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Enormo-saurus: Newly Unearthed Dinosaur ‘May Be Largest Land Predator That Ever Roamed Europe’

The dinosaur from the Isle of Weigh may have been Europe’s largest land predator.

A dinosaur unearthed on the Isle of Wight may be the largest land predator that ever roamed Europe, say scientists.

It was a cross between Tyrannosaurus Rex and the Great White shark – as it was also able to hunt in water.

The terrifying creature had a face like a crocodile, razor-sharp teeth and claws – and a whip-like tail.

It was as big as a school bus – over 33 feet long and weighing more than five tons.
The fossilized bones include large pelvic and tail vertebrae among other pieces.

A dinosaur unearthed on the Isle of Wight may be the largest land predator that ever roamed Europe, say scientists. (Steve Chatterley/Zenger)

They were dug up near Compton Chine, a small gully on the island’s southwest coast that drains a nearby plain.

The fossils date back 125 million years – a period of rising sea levels.

The bipedal beast had short arms – just like T-Rex. Stalking lagoons and sandflats, its bone-crushing jaws snapped large fish in half – and even other dinosaurs.

It was a member of the spinosaurids – meaning ‘spine lizard.’ They were the first dinosaurs to swim.

Bones grew on their backs to form what is referred to as a ‘sail.’ They were up to seven feet long – and connected by skin.

Lead author Chris Barker, a paleontology student at the University of Southampton, said it was a killer of immense proportions.

He explained: “This was a huge animal, exceeding 10 meters (33ft) in length, and judging from some of the dimensions, probably represents the largest predatory dinosaur ever found in Europe.

“It is just a shame it is only known from such scant material.”

The new species was entombed inside a sandstone bed at a prehistoric graveyard called the Vectis Formation.

It has been unofficially named the ‘White Rock spinosaurid’ after the geological layer in which it was found.

The isle has been dubbed Dinosaur Island for its treasures – which are on display at a purpose-built museum in Sandown.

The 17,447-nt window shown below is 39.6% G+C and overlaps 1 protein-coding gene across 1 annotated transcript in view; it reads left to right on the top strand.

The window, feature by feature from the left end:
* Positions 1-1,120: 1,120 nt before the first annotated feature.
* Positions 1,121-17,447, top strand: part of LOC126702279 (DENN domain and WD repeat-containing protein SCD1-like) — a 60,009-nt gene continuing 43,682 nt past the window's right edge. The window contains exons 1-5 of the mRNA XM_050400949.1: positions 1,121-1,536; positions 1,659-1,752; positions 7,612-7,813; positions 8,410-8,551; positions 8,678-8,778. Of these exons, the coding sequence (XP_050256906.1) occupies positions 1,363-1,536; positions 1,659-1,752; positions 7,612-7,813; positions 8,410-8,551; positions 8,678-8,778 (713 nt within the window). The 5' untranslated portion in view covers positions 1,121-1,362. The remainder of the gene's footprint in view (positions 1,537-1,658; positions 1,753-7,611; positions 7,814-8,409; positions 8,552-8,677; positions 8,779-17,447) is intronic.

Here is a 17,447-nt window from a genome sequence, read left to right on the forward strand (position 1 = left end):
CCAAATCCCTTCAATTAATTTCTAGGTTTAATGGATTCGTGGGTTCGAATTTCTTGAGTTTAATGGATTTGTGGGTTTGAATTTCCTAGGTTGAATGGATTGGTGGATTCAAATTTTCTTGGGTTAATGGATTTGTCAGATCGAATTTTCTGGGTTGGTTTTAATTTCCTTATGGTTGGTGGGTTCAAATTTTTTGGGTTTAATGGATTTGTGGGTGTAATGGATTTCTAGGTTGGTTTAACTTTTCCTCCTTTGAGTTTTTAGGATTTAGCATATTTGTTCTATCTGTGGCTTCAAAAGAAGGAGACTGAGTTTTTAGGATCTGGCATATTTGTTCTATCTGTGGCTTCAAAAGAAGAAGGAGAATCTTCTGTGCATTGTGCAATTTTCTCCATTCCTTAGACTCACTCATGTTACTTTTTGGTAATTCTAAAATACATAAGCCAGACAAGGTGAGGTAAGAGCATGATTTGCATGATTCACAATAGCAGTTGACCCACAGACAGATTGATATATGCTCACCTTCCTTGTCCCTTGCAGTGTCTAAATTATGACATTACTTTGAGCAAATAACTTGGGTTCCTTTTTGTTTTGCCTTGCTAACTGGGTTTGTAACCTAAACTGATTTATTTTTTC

More dinosaur bones have been dug up there than anywhere else in Europe. Its position at the time was roughly where Gibraltar is now.

Most are from the Cretaceous. But dinosaurs are preserved from more than one section of history – and some little understood.

A dinosaur unearthed on the Isle of Wight may be the largest land predator that ever roamed Europe, say scientists. (Steve Chatterley/Zenger)

Corresponding author Neil Gostling, a lecturer in evolution at Southampton, said: “Unusually, this specimen eroded out of the Vectis Formation, which is notoriously poor in dinosaur fossils.

“It is likely to be the youngest spinosaur material yet known from the UK.”

Marks on the bone showed – even after death – the body of this monster probably supported a range of scavengers and decomposers.

Co-author Jeremy Lockwood, a Ph.D. student at the University of Portsmouth, said: “Most of these amazing fossils were found by Nick Chase, one of Britain’s most skilled dinosaur hunters, who sadly died just before the COVID epidemic.

“I was searching for remains of this dinosaur with Nick and found a lump of pelvis with tunnels bored into it, each about the size of my index finger.

“We think they were caused by bone-eating larvae of a type of scavenging beetle. It is an interesting thought that this giant killer wound up becoming a meal for a host of giant insects.”

The researchers now plan to strip thin sections to scan the internal properties of the bones to shed light on the animal’s growth rate and possible age.

Co-author Darren Naish, from Southampton, said: “Because it’s only known from fragments at the moment, we haven’t given it a formal scientific name. We hope additional remains will turn up in time.”

He added: “This new animal bolsters our previous argument – published last year – that spinosaurid dinosaurs originated and diversified in western Europe before becoming more widespread.”

A Spinosaurus model is installed at Makuhari Messe on July 13, 2009 in Chiba, Japan.(Photo by Junko Kimura/Getty Images)

In September, the same team announced two other spinosaurs had been discovered nearby.

They named one ‘hell heron’ – because it hunted like the wading bird. The latest is decribed in the journal PeerJ.

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